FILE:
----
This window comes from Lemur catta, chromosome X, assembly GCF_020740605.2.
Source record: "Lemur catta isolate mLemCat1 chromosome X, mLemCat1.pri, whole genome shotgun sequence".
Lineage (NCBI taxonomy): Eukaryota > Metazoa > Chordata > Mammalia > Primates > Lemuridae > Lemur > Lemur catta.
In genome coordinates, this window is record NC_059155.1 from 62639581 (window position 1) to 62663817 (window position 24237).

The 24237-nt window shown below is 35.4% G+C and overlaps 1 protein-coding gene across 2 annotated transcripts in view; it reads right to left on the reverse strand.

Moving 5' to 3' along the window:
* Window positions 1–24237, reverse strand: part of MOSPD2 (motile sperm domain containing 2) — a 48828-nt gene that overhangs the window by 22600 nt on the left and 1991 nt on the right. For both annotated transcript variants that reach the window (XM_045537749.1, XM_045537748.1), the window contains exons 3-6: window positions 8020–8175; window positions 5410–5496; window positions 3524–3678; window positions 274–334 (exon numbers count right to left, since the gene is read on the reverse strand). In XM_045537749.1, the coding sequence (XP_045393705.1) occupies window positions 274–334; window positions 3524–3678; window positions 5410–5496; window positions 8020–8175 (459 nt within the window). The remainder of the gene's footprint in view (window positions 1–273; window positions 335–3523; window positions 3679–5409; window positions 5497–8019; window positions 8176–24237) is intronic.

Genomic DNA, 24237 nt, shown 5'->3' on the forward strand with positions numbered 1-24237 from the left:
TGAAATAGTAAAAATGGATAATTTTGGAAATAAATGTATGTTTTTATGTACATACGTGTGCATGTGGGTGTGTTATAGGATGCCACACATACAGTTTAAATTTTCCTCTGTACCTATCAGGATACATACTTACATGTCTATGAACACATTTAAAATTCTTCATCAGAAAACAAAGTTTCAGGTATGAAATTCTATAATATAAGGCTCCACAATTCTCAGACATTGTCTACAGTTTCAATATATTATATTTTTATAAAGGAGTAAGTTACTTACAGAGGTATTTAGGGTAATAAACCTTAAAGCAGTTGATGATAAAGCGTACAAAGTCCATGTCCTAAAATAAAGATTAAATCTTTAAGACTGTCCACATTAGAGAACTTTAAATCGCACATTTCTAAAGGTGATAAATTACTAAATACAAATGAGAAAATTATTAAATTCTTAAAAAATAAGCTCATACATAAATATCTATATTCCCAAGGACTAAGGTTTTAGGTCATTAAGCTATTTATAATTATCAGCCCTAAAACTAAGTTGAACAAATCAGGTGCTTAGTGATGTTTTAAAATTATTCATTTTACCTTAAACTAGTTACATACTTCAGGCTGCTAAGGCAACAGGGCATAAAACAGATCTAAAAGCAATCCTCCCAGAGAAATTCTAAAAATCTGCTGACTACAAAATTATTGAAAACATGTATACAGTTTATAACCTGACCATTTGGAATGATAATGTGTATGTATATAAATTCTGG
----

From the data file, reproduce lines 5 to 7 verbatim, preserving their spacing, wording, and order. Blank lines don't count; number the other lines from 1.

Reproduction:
The 24237-nt window shown below is 35.4% G+C and overlaps 1 protein-coding gene across 2 annotated transcripts in view; it reads right to left on the reverse strand.

Moving 5' to 3' along the window:
* Window positions 1–24237, reverse strand: part of MOSPD2 (motile sperm domain containing 2) — a 48828-nt gene that overhangs the window by 22600 nt on the left and 1991 nt on the right. For both annotated transcript variants that reach the window (XM_045537749.1, XM_045537748.1), the window contains exons 3-6: window positions 8020–8175; window positions 5410–5496; window positions 3524–3678; window positions 274–334 (exon numbers count right to left, since the gene is read on the reverse strand). In XM_045537749.1, the coding sequence (XP_045393705.1) occupies window positions 274–334; window positions 3524–3678; window positions 5410–5496; window positions 8020–8175 (459 nt within the window). The remainder of the gene's footprint in view (window positions 1–273; window positions 335–3523; window positions 3679–5409; window positions 5497–8019; window positions 8176–24237) is intronic.